Ontario’s government-funded birth registry has confirmed a data breach affecting some 3.4 million people who sought pregnancy care, including the personal health data of close to two million newborns and children across the Canadian province.
BORN Ontario said in a statement on Monday that hackers copied more than a decade’s worth of data including fertility, pregnancy, newborn and child health care offered between January 2010 and May 2023.
News of the breach comes after the incident was discovered on May 31. It’s not known for what reason BORN took months to notify affected individuals that their information was compromised.
BORN attributed the cyberattack to the mass-hack targeting MOVEit, a file transfer tool used by organizations to share large data sets over the internet. The notorious Russian-linked ransomware and extortion group Clop claimed responsibility for the MOVEit mass-hacks, but has not yet claimed BORN as one of its victims, according to a review of its dark web leak site that it uses to threaten to publish the victims’ stolen data in exchange for paying a ransom.
BORN collects data from healthcare providers, labs and hospitals that offer pregnancy care and healthcare for children. This data is then provided to healthcare providers to guide and improve care.
The organization said it contacted law enforcement and disclosed the incident to Ontario’s privacy watchdog, the Information and Privacy Commissioner. It’s not clear when the IPC, which oversees BORN, learned of the incident. When reached by TechCrunch, IPC spokesperson Jason Papadimos declined to immediately comment on the incident or answer any of our questions.
It’s not clear if BORN received a ransom demand or paid the cybercriminals. BORN Ontario spokesperson Tammy Kuepfer did not return a request for comment.
BORN said that individuals affected include those who gave birth or whose child was born between April 2010 and May 2023; those who received pregnancy care between January 2012 and May 2023; and those undergoing IVF or egg banking procedures between January 2013 and May 2023. BORN said that there was still a chance that a child’s information was compromised if the child received care between 2010 and 2023.
The cybercriminals stole names, dates of birth, addresses and postal codes, and health card numbers, the organization confirmed. The clinical information stolen includes dates of care and service, lab test results, pregnancy risk factors, type of birth, procedures, and pregnancy and birth outcomes and associated care.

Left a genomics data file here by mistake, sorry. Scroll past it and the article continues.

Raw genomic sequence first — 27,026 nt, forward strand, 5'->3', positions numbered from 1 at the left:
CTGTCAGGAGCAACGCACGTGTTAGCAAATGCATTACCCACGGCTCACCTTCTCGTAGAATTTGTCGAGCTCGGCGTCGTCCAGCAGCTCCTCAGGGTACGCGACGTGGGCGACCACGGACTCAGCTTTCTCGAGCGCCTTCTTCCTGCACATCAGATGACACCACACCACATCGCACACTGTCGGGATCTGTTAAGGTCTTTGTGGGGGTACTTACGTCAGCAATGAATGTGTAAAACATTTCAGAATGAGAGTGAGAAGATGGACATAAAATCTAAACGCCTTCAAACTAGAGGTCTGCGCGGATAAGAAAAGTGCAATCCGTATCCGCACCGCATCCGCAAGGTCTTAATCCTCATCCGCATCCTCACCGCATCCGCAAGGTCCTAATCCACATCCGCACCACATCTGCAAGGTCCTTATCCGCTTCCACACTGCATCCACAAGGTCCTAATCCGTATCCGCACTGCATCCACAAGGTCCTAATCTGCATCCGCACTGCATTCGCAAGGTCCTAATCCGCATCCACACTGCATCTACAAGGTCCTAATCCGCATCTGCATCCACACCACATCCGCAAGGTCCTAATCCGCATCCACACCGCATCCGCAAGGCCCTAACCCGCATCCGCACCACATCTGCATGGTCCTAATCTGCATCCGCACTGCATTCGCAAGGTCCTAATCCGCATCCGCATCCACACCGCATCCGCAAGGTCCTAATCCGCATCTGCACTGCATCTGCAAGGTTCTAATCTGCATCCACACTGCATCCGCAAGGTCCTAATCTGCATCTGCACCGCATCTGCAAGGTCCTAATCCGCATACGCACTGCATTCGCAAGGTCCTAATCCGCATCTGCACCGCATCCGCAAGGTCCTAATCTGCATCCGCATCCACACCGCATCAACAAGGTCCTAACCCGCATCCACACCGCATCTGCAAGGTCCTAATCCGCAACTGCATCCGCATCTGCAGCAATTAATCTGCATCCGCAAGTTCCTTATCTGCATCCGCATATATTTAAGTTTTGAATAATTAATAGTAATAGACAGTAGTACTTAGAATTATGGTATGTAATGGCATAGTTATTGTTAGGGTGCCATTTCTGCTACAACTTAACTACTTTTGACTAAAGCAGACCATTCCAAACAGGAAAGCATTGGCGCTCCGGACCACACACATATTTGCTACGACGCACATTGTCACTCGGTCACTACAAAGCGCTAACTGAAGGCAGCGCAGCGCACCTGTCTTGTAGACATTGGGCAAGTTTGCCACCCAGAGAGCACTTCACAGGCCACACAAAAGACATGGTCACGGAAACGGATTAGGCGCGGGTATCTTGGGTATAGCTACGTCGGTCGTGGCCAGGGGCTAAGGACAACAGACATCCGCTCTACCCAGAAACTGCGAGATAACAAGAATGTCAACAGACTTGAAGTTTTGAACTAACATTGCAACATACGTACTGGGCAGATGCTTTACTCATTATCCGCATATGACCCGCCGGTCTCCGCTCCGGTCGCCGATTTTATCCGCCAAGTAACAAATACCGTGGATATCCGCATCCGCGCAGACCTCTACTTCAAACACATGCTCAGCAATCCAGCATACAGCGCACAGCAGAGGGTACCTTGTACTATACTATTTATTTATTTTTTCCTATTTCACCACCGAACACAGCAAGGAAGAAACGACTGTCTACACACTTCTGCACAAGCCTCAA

The MOVEit mass-hack has claimed more than 60 million affected individuals so far, though given only a fraction of affected organizations have disclosed their incidents, the number of victims is likely to be significantly higher.
More than a thousand organizations, including U.S. federal agencies, which relied on the affected MOVEit software, are affected by the mass-hack. Clop is said to have discovered a vulnerability in the software that allowed the cybercriminals to scan the internet for affected devices and mass raid the data inside. Clop is also responsible for hacking at least two other file transfer tools in recent years.
Allan Liska, a threat intelligence analyst at Recorded Future, said at TechCrunch’s Disrupt conference in San Francisco on Thursday that file transfer tools like MOVEit are supposed to be a temporary platform to transfer data, but that many organizations had data sitting on those servers for years.
“Understanding where and how your data is being stored, who has your data, and so on is an additional challenge that organizations have to deal with,” Liska said.
According to the latest data from security firm Emsisoft, BORN is the sixth largest breach of data by individuals affected in the MOVEit mass-hacks, behind Maximus, Alogent. and the states of Louisiana, Colorado and Oregon. Last week, the National Student Clearinghouse said that its MOVEit-related data breach affected almost 900 schools across the United States.